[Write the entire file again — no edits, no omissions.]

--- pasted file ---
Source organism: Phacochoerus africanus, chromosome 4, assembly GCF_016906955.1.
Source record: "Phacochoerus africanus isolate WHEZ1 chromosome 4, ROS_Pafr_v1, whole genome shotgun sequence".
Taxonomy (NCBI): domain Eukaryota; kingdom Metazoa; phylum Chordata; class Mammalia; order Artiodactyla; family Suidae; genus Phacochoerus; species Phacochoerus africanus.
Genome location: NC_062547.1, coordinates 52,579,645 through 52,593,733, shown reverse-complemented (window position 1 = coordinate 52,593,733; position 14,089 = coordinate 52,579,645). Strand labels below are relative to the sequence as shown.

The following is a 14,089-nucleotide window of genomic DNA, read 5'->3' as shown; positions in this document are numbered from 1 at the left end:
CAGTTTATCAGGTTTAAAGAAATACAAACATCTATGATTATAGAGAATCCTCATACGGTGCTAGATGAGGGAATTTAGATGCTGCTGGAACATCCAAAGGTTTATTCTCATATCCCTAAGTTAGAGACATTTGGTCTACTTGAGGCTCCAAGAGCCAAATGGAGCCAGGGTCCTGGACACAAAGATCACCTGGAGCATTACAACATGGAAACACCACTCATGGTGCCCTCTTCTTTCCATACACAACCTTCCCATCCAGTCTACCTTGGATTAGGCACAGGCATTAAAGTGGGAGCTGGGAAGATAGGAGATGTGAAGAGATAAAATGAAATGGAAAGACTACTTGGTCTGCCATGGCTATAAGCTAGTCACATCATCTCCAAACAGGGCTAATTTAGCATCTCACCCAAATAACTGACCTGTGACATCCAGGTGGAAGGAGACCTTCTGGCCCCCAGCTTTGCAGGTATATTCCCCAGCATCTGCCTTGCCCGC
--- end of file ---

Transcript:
Source organism: Phacochoerus africanus, chromosome 4, assembly GCF_016906955.1.
Source record: "Phacochoerus africanus isolate WHEZ1 chromosome 4, ROS_Pafr_v1, whole genome shotgun sequence".
Taxonomy (NCBI): domain Eukaryota; kingdom Metazoa; phylum Chordata; class Mammalia; order Artiodactyla; family Suidae; genus Phacochoerus; species Phacochoerus africanus.
Genome location: NC_062547.1, coordinates 52,579,645 through 52,593,733, shown reverse-complemented (window position 1 = coordinate 52,593,733; position 14,089 = coordinate 52,579,645). Strand labels below are relative to the sequence as shown.

The following is a 14,089-nucleotide window of genomic DNA, read 5'->3' as shown; positions in this document are numbered from 1 at the left end:
CAGTTTATCAGGTTTAAAGAAATACAAACATCTATGATTATAGAGAATCCTCATACGGTGCTAGATGAGGGAATTTAGATGCTGCTGGAACATCCAAAGGTTTATTCTCATATCCCTAAGTTAGAGACATTTGGTCTACTTGAGGCTCCAAGAGCCAAATGGAGCCAGGGTCCTGGACACAAAGATCACCTGGAGCATTACAACATGGAAACACCACTCATGGTGCCCTCTTCTTTCCATACACAACCTTCCCATCCAGTCTACCTTGGATTAGGCACAGGCATTAAAGTGGGAGCTGGGAAGATAGGAGATGTGAAGAGATAAAATGAAATGGAAAGACTACTTGGTCTGCCATGGCTATAAGCTAGTCACATCATCTCCAAACAGGGCTAATTTAGCATCTCACCCAAATAACTGACCTGTGACATCCAGGTGGAAGGAGACCTTCTGGCCCCCAGCTTTGCAGGTATATTCCCCAGCATCTGCCTTGCCCGC